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Opinion: The world is falling behind in the fight against poverty and disease. Here’s what we need to do

Editor’s note: Mark Suzman is the CEO of the Bill & Melinda Gates Foundation. Guided by the belief that every life has equal value, the foundation strives to help all people lead healthy lives and reach their full potential. The opinions expressed in this commentary are his own.

The first two decades of the 21st century have provided more progress for more people than perhaps any other period in human history. Deaths malaria, HIV and tuberculosis have been halved. Child deaths dropped dramatically. Poliomyelitis has been almost eradicated. And the global poverty rate reduced by nearly three-quarters.

Since the Covid-19 pandemic, many of these trends have changed for the worse. Each year, our foundation publishes the Guardians reportwhich measures the world’s progress in achieving the Sustainable Development Goals that UN member states agreed to in 2015. And according to this year’s report, to achieve most of the goals by 2030, we will need to dramatically accelerate rhythm.

Why? If you ask six experts to name the biggest crisis facing the world today, you might get six different answers: Geopolitical conflict. Food insecurity. Climate change. Gender inequality. Learning loss. Infectious disease. And they would all be right.

At the Gates Foundation, we believe it is possible, and imperative, to invest in long-term, sustainable action, especially after two years of conflict, pandemic, and polarization. At the UN General Assembly meeting, governments and donors should prioritize solutions that will help the most vulnerable today and have lasting impact for years to come.

This is an extremely fragile time for the world. Some of the poorest countries face excessive external debt. Rising inflation has affected virtually every country, reducing countries’ purchasing power and forcing difficult financial trade-offs. An alarming number of people, especially women, suffer from hunger around the world. Many countries are withdrawing from development assistance that helps strengthen long-term health and food systems in low- and middle-income countries. Some have redirected funds from these priorities to address crises in their countries.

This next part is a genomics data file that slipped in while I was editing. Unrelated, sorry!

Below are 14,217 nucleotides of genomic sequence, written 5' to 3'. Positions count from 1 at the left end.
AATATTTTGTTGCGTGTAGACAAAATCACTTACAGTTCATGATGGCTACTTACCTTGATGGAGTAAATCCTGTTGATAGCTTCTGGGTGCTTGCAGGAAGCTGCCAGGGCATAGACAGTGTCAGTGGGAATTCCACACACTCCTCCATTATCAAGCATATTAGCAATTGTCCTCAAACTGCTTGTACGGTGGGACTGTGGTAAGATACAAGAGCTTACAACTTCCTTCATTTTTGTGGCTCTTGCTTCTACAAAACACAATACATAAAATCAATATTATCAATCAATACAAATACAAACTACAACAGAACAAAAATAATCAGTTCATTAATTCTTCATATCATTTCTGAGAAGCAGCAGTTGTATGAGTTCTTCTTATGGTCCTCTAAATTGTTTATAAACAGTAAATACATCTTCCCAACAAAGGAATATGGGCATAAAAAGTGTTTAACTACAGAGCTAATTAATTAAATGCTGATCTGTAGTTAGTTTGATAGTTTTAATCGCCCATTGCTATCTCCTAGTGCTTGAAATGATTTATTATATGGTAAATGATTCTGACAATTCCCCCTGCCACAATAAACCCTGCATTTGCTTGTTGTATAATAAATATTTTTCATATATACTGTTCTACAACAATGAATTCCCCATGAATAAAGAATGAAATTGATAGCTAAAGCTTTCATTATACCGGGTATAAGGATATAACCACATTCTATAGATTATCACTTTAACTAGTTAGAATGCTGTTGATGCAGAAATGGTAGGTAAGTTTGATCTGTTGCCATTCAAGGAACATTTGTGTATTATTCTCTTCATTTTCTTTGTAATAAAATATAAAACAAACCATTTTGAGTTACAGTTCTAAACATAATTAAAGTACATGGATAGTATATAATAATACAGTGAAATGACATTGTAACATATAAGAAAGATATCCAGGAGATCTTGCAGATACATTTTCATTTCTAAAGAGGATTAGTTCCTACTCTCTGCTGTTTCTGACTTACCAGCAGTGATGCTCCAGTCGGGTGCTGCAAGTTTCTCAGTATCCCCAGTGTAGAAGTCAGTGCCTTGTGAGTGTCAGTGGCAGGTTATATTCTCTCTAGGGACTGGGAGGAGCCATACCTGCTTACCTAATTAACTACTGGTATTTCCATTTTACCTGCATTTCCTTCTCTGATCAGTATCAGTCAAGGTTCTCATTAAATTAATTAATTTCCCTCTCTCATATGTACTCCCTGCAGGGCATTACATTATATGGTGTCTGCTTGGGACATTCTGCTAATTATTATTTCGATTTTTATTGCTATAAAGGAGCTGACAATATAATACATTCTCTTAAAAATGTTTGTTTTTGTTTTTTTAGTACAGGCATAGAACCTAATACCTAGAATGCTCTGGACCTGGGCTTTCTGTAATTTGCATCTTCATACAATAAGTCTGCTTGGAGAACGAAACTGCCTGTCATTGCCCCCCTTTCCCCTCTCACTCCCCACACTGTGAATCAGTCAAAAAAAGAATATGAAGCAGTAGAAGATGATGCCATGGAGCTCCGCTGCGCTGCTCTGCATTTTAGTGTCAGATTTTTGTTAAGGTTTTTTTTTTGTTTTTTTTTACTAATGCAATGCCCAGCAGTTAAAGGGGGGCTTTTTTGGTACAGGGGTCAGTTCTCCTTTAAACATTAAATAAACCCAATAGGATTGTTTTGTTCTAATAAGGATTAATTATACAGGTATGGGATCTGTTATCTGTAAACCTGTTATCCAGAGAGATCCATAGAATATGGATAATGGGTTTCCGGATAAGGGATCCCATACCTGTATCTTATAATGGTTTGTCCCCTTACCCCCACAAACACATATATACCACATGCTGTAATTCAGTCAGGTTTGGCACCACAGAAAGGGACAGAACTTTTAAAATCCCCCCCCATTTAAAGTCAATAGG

Humanitarian aid is essential. Yet if short-term financing means neglecting long-term investments, health emergencies and food shortages will become even more frequent and intense.

The success of organizations like the Global Fund, an international funding and partnership organization that invests billions a year to fight infectious diseases such as HIV, malaria and tuberculosis, shows how valuable long-term investment is. Over the past two decades, health programs supported by the fund have saved 50 million lives through prevention and treatment. And thanks to generous commitments from countries like Japan, Germany and the United States, the Global Fund will continue to strengthen health systems and save millions more lives. Over the next week, our foundation will announce new financial commitments to help accelerate progress towards the United Nations Sustainable Development Goals – from our commitment to the Global Fund to new investments in food and nutrition security.

While the Goalkeepers report details real setbacks in areas such as gender equality and food security, it also highlights some of the most important investments that can be made right now. For example, Melinda French Gates writes about effective ways to unlock women’s economic power and resilience, including expanding access to digital financial tools like mobile accounts that put money in women’s hands, giving them more control over their money than cash payments. We can also build and strengthen care infrastructure, so women can earn an income outside the home and entrepreneurs can run their own childcare businesses.

In food security, Bill Gates sheds light on agricultural innovations, from crops more resilient to drought and flooding to the “Agriculture Adaptation Atlas,” a new data visualization tool that predicts escalating impact of climate change on agriculture and can help determine what crops to plant, and where.

If we work together, we can ensure that these types of solutions reach as many people as possible, as soon as possible. Hunger, disease and inequality are problems without borders, and every sector has a role to play in solving them. Solutions can come from anywhere: from the most advanced laboratories and from the most remote communities.

Progress will take on a new level of collaboration, investment and innovation. But together, we can build a world where everyone can reach their full potential, no matter who they are or where they live.